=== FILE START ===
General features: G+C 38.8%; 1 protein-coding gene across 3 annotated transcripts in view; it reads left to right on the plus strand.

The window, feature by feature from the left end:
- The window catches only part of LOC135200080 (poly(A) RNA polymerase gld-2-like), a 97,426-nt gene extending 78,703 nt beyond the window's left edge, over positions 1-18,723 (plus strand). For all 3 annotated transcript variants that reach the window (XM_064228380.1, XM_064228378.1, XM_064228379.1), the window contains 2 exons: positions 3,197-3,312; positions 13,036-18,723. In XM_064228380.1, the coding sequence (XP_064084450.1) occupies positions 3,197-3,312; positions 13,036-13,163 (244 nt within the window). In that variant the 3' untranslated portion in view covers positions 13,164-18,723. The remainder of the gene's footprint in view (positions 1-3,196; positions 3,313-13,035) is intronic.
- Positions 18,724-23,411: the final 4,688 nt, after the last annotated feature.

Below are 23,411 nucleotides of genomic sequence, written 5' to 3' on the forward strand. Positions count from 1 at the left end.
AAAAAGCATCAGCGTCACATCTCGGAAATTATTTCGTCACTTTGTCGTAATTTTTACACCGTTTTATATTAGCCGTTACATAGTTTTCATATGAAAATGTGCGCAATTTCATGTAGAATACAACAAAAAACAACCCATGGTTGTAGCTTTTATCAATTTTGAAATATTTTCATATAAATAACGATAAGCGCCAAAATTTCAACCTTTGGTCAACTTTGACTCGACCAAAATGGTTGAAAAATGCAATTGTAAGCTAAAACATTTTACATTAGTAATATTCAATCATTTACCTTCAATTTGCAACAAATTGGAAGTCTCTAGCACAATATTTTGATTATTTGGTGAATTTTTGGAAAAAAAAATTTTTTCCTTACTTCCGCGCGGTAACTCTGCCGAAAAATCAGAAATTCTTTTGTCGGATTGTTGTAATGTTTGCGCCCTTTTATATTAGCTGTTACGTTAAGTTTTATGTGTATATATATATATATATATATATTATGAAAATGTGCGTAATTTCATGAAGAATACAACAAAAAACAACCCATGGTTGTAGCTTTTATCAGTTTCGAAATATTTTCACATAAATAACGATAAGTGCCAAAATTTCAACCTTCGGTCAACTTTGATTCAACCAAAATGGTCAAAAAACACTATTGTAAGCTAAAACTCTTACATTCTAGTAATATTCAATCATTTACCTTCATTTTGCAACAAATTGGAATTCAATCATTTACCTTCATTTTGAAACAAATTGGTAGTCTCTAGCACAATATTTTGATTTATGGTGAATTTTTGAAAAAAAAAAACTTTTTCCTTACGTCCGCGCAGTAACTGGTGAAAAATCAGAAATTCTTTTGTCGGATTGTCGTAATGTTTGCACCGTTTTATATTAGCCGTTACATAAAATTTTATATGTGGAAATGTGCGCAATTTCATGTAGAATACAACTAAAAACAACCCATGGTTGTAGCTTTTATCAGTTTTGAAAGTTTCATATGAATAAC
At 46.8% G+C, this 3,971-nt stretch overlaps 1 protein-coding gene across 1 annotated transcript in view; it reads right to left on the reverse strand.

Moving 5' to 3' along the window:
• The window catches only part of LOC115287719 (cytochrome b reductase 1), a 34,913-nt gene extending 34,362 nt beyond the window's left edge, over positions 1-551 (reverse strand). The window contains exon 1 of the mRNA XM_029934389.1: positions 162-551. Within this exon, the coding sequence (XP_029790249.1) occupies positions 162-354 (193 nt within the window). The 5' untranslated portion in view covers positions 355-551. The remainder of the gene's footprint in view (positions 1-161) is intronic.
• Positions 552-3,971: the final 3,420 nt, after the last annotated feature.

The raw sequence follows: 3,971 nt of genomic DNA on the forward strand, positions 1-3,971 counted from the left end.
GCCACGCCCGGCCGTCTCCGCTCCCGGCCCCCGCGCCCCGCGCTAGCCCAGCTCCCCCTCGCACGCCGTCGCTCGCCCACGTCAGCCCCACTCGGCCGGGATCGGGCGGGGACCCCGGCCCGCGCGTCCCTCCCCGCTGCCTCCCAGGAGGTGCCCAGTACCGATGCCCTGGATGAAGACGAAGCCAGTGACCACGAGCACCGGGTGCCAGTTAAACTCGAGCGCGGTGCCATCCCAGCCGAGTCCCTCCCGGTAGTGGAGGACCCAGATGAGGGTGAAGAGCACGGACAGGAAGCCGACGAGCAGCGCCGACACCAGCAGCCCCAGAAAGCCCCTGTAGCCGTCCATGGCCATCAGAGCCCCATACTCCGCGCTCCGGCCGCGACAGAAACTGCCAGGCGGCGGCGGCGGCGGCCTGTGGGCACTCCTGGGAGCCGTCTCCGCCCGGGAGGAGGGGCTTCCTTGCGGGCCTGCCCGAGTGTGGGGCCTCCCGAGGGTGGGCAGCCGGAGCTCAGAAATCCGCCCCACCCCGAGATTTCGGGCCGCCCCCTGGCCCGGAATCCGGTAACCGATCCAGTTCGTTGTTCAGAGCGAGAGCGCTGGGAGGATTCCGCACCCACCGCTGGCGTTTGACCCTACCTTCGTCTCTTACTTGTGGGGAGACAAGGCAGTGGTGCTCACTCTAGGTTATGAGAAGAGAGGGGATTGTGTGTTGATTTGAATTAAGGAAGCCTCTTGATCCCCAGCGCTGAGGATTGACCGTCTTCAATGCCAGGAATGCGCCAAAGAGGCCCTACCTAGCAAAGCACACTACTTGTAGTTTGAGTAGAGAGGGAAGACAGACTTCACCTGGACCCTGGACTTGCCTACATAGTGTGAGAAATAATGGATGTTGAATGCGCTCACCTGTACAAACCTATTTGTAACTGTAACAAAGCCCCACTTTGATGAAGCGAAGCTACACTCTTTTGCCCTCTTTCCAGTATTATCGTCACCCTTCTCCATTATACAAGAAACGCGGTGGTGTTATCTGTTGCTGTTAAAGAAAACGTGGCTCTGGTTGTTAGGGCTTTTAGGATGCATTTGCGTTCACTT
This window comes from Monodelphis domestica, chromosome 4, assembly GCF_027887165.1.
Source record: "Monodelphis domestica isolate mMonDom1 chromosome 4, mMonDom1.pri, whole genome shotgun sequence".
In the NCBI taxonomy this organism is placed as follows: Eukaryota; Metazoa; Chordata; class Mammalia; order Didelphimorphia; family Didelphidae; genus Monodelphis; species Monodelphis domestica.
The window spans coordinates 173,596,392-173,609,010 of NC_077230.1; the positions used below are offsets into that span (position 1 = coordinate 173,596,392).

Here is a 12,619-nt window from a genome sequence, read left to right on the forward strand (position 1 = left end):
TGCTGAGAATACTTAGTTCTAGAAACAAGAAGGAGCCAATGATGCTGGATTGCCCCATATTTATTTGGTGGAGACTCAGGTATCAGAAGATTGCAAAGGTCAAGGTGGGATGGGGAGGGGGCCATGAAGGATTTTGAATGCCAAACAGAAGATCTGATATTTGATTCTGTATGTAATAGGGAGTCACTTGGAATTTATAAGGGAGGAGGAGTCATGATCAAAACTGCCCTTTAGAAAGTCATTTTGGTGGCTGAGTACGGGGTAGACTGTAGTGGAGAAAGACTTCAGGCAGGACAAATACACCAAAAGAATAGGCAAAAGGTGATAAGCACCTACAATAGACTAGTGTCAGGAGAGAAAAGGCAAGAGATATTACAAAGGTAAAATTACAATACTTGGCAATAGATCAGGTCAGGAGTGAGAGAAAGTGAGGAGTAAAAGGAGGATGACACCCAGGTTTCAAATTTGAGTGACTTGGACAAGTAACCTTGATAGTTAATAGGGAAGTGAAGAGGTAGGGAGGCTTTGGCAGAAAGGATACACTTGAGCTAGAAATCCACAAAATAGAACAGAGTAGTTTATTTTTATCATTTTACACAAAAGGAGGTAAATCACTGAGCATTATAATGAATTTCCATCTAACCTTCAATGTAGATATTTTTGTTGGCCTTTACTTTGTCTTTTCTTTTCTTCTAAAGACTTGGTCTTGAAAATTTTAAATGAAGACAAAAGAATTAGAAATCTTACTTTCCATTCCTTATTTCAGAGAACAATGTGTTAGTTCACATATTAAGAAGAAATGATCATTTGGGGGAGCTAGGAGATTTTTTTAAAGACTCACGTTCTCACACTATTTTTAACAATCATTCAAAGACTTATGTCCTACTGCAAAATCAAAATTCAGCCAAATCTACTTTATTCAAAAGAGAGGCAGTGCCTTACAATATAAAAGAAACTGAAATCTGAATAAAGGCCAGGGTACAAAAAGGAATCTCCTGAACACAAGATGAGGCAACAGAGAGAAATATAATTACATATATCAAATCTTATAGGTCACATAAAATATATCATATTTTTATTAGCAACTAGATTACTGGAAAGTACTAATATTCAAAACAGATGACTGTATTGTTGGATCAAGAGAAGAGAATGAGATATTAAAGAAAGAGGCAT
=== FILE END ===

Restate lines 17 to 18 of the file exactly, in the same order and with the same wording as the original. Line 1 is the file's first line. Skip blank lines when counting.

Here is a 12,619-nt window from a genome sequence, read left to right on the forward strand (position 1 = left end):
TGCTGAGAATACTTAGTTCTAGAAACAAGAAGGAGCCAATGATGCTGGATTGCCCCATATTTATTTGGTGGAGACTCAGGTATCAGAAGATTGCAAAGGTCAAGGTGGGATGGGGAGGGGGCCATGAAGGATTTTGAATGCCAAACAGAAGATCTGATATTTGATTCTGTATGTAATAGGGAGTCACTTGGAATTTATAAGGGAGGAGGAGTCATGATCAAAACTGCCCTTTAGAAAGTCATTTTGGTGGCTGAGTACGGGGTAGACTGTAGTGGAGAAAGACTTCAGGCAGGACAAATACACCAAAAGAATAGGCAAAAGGTGATAAGCACCTACAATAGACTAGTGTCAGGAGAGAAAAGGCAAGAGATATTACAAAGGTAAAATTACAATACTTGGCAATAGATCAGGTCAGGAGTGAGAGAAAGTGAGGAGTAAAAGGAGGATGACACCCAGGTTTCAAATTTGAGTGACTTGGACAAGTAACCTTGATAGTTAATAGGGAAGTGAAGAGGTAGGGAGGCTTTGGCAGAAAGGATACACTTGAGCTAGAAATCCACAAAATAGAACAGAGTAGTTTATTTTTATCATTTTACACAAAAGGAGGTAAATCACTGAGCATTATAATGAATTTCCATCTAACCTTCAATGTAGATATTTTTGTTGGCCTTTACTTTGTCTTTTCTTTTCTTCTAAAGACTTGGTCTTGAAAATTTTAAATGAAGACAAAAGAATTAGAAATCTTACTTTCCATTCCTTATTTCAGAGAACAATGTGTTAGTTCACATATTAAGAAGAAATGATCATTTGGGGGAGCTAGGAGATTTTTTTAAAGACTCACGTTCTCACACTATTTTTAACAATCATTCAAAGACTTATGTCCTACTGCAAAATCAAAATTCAGCCAAATCTACTTTATTCAAAAGAGAGGCAGTGCCTTACAATATAAAAGAAACTGAAATCTGAATAAAGGCCAGGGTACAAAAAGGAATCTCCTGAACACAAGATGAGGCAACAGAGAGAAATATAATTACATATATCAAATCTTATAGGTCACATAAAATATATCATATTTTTATTAGCAACTAGATTACTGGAAAGTACTAATATTCAAAACAGATGACTGTATTGTTGGATCAAGAGAAGAGAATGAGATATTAAAGAAAGAGGCAT